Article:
The Internet’s fundamental purpose is to help people communicate information. That information could be a simple message, a picture, a video or a computer program. With so much information being shared, it is not always easy to find what you need – in a timely manner and usable format. This includes finding others who need what you have. Here, we’ll take aim at some tools to help you find… anything.
Four points apply to how efficient you can be at finding what you need:
That fourth point is especially important when it comes to Twitter, Facebook, other social media, and the ever expanding Internet of Things.
One thing I’ve always advocated is spending at least 15 minutes every day in “research” – regardless of what you do, what your job is, or how well your business is doing. Fifteen minutes = 1% of your day. Per the Pareto Principle, theoretically that 1% of effort may be responsible for over 50% of your total results. Automating manual searches across multiple “networks” (or boxes in the above analogy) is a 100x force multiplier.
Time is valuable – 15 minutes a day equates to over 90 hours a year, more than two full work weeks focused just on evaluating qualified “information.” Considering that “information” could include “who needs what you have” – in a timely manner, your competitiveness and marketability increases exponentially.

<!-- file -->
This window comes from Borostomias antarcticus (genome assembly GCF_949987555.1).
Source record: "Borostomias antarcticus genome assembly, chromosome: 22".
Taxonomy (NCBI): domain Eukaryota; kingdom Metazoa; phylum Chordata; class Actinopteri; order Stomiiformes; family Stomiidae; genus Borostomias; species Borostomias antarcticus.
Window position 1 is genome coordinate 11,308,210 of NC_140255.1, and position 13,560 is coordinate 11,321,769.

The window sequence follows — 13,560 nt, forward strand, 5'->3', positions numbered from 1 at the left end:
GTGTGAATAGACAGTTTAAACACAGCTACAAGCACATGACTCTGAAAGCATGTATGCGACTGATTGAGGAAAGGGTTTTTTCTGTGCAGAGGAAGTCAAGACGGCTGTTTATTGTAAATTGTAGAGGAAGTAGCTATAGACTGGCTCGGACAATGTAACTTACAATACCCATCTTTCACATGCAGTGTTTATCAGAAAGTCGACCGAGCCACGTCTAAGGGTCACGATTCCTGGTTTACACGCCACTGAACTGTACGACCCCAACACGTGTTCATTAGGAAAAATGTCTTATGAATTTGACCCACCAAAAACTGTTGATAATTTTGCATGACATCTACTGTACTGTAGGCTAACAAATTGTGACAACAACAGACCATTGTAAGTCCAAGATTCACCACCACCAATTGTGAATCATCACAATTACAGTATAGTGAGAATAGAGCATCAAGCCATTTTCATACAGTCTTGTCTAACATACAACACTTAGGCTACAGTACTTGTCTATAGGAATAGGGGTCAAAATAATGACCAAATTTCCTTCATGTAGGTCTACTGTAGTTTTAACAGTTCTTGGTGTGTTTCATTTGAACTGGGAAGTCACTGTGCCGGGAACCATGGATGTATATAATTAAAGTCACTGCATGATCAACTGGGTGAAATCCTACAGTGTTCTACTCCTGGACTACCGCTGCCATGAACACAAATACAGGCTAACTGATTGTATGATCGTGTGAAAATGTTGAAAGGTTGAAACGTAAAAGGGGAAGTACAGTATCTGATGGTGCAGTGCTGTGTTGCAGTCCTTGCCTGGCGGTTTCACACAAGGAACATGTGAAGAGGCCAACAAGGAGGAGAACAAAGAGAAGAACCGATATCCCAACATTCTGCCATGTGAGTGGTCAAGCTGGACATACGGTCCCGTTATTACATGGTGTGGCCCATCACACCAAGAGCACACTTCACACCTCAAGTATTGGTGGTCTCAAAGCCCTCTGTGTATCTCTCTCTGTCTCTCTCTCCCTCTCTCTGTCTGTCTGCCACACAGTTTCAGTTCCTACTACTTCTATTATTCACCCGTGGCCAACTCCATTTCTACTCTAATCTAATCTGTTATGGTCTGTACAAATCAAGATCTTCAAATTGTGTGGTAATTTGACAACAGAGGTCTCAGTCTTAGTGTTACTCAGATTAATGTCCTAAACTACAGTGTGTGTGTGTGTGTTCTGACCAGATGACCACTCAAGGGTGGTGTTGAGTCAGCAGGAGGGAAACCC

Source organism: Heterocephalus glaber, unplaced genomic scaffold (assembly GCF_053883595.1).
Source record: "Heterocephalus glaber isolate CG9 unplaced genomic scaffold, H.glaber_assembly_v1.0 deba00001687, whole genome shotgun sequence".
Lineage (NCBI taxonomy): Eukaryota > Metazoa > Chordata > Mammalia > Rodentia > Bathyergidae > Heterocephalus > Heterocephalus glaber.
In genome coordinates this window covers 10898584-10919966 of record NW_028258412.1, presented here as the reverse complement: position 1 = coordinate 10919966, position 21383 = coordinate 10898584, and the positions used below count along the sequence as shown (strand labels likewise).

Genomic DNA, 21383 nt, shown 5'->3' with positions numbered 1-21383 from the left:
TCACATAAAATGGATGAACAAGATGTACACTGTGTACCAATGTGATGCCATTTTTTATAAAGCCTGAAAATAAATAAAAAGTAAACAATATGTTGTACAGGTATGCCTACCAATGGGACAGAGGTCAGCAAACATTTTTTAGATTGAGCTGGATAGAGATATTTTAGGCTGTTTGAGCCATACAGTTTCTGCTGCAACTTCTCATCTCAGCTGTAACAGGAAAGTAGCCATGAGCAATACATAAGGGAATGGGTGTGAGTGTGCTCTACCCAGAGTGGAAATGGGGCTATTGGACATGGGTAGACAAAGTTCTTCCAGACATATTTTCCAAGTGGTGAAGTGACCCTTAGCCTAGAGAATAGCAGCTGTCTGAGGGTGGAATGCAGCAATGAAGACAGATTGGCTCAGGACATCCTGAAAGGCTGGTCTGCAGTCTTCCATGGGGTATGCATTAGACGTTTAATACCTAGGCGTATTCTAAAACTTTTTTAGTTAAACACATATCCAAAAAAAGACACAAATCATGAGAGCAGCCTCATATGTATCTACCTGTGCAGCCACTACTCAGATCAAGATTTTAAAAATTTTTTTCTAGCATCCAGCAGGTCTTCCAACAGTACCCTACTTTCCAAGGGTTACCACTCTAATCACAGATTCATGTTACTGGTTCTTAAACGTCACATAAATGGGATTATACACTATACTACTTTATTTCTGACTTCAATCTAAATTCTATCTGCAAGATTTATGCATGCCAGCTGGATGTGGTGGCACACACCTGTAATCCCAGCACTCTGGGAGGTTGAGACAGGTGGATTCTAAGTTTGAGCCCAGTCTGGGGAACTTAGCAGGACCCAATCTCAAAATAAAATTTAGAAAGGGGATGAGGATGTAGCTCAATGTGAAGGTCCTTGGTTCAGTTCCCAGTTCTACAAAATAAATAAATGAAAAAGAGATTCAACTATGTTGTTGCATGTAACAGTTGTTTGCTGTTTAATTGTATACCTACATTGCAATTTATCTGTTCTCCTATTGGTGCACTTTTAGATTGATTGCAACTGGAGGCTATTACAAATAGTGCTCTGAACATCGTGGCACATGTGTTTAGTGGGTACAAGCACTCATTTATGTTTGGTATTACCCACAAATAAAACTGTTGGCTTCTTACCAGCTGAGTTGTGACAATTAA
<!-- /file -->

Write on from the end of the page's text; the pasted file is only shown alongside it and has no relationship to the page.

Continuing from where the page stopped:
IFTTT is an unbelievably powerful, extremely easy to use tool that can give you near NSA-level omniscience about… anything.
With “IF This Then That” you define what you are looking for and if it happens – an “action” will be generated. That action could be to email you (and up to 4 more addresses), or any number of other options depending upon the specific you channels you define – Twitter, Blogger, Reddit, YouTube, Office 365 & Office Calendar, Instagram, DropBox, iOS and Android wearables, GE devices, even eBay and over 160 other different channels are available. The reverse is also possible, that is – if you do “x” then “y” will automatically happen.
Thus, if someone references you on Twitter, you can get an email about it; if someone posts a specific product on eBay, you can get notice of that, too. That’s just one option of many, depending on each channel you define. IFTTT helps you spend less time searching for stuff and more time acting on relevant things.
Some of you may be familiar with Google Alerts — notifying you of whenever something new on the web matches your “key word” query is published. That is just one of potentially thousands of applications IFTTT is able to deliver because it does the same thing for nearly 200 different channels including elements of the Internet of Things.
IFTTT was referred to me by HeroicSearch.com’s super innovative PR Team. Their latest blog post has the potential to make you exponentially more effective with your work, your business, or anything else. It is that good… if not better.